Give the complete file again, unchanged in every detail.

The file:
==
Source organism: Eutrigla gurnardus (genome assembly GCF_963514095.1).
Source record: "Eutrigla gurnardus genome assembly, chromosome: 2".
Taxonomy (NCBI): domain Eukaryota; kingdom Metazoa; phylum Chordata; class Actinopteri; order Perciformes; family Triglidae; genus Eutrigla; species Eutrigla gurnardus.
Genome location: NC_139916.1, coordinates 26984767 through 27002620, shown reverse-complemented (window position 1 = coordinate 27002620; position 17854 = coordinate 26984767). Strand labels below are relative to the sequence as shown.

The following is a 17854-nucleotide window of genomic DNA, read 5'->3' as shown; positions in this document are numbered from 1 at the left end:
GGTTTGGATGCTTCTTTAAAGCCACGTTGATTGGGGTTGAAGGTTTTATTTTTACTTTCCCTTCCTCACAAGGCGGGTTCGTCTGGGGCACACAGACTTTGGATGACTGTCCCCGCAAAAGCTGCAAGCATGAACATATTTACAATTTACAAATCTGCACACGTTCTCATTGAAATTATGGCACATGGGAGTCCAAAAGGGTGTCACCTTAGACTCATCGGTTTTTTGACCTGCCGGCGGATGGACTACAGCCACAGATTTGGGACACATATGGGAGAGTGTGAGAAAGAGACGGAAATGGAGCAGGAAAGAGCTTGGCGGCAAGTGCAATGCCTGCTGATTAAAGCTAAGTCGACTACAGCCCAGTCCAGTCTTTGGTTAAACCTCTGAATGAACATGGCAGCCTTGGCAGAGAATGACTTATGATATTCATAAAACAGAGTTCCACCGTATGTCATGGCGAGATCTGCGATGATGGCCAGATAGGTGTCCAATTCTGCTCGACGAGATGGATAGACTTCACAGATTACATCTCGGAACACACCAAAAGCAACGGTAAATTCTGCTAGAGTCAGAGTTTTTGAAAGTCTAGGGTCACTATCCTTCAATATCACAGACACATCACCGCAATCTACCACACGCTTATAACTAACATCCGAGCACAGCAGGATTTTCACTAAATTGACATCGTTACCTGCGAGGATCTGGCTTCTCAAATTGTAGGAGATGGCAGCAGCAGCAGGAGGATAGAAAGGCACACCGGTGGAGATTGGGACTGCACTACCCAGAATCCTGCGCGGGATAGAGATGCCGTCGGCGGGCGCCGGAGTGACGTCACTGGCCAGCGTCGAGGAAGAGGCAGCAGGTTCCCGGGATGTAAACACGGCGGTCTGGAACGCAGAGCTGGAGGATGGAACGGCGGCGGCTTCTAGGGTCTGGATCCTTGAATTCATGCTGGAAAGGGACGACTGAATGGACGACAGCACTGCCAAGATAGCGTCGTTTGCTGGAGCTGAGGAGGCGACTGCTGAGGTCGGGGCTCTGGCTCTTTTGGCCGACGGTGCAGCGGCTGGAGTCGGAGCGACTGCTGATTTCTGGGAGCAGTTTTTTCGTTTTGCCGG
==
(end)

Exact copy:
Source organism: Eutrigla gurnardus (genome assembly GCF_963514095.1).
Source record: "Eutrigla gurnardus genome assembly, chromosome: 2".
Taxonomy (NCBI): domain Eukaryota; kingdom Metazoa; phylum Chordata; class Actinopteri; order Perciformes; family Triglidae; genus Eutrigla; species Eutrigla gurnardus.
Genome location: NC_139916.1, coordinates 26984767 through 27002620, shown reverse-complemented (window position 1 = coordinate 27002620; position 17854 = coordinate 26984767). Strand labels below are relative to the sequence as shown.

The following is a 17854-nucleotide window of genomic DNA, read 5'->3' as shown; positions in this document are numbered from 1 at the left end:
GGTTTGGATGCTTCTTTAAAGCCACGTTGATTGGGGTTGAAGGTTTTATTTTTACTTTCCCTTCCTCACAAGGCGGGTTCGTCTGGGGCACACAGACTTTGGATGACTGTCCCCGCAAAAGCTGCAAGCATGAACATATTTACAATTTACAAATCTGCACACGTTCTCATTGAAATTATGGCACATGGGAGTCCAAAAGGGTGTCACCTTAGACTCATCGGTTTTTTGACCTGCCGGCGGATGGACTACAGCCACAGATTTGGGACACATATGGGAGAGTGTGAGAAAGAGACGGAAATGGAGCAGGAAAGAGCTTGGCGGCAAGTGCAATGCCTGCTGATTAAAGCTAAGTCGACTACAGCCCAGTCCAGTCTTTGGTTAAACCTCTGAATGAACATGGCAGCCTTGGCAGAGAATGACTTATGATATTCATAAAACAGAGTTCCACCGTATGTCATGGCGAGATCTGCGATGATGGCCAGATAGGTGTCCAATTCTGCTCGACGAGATGGATAGACTTCACAGATTACATCTCGGAACACACCAAAAGCAACGGTAAATTCTGCTAGAGTCAGAGTTTTTGAAAGTCTAGGGTCACTATCCTTCAATATCACAGACACATCACCGCAATCTACCACACGCTTATAACTAACATCCGAGCACAGCAGGATTTTCACTAAATTGACATCGTTACCTGCGAGGATCTGGCTTCTCAAATTGTAGGAGATGGCAGCAGCAGCAGGAGGATAGAAAGGCACACCGGTGGAGATTGGGACTGCACTACCCAGAATCCTGCGCGGGATAGAGATGCCGTCGGCGGGCGCCGGAGTGACGTCACTGGCCAGCGTCGAGGAAGAGGCAGCAGGTTCCCGGGATGTAAACACGGCGGTCTGGAACGCAGAGCTGGAGGATGGAACGGCGGCGGCTTCTAGGGTCTGGATCCTTGAATTCATGCTGGAAAGGGACGACTGAATGGACGACAGCACTGCCAAGATAGCGTCGTTTGCTGGAGCTGAGGAGGCGACTGCTGAGGTCGGGGCTCTGGCTCTTTTGGCCGACGGTGCAGCGGCTGGAGTCGGAGCGACTGCTGATTTCTGGGAGCAGTTTTTTCGTTTTGCCGG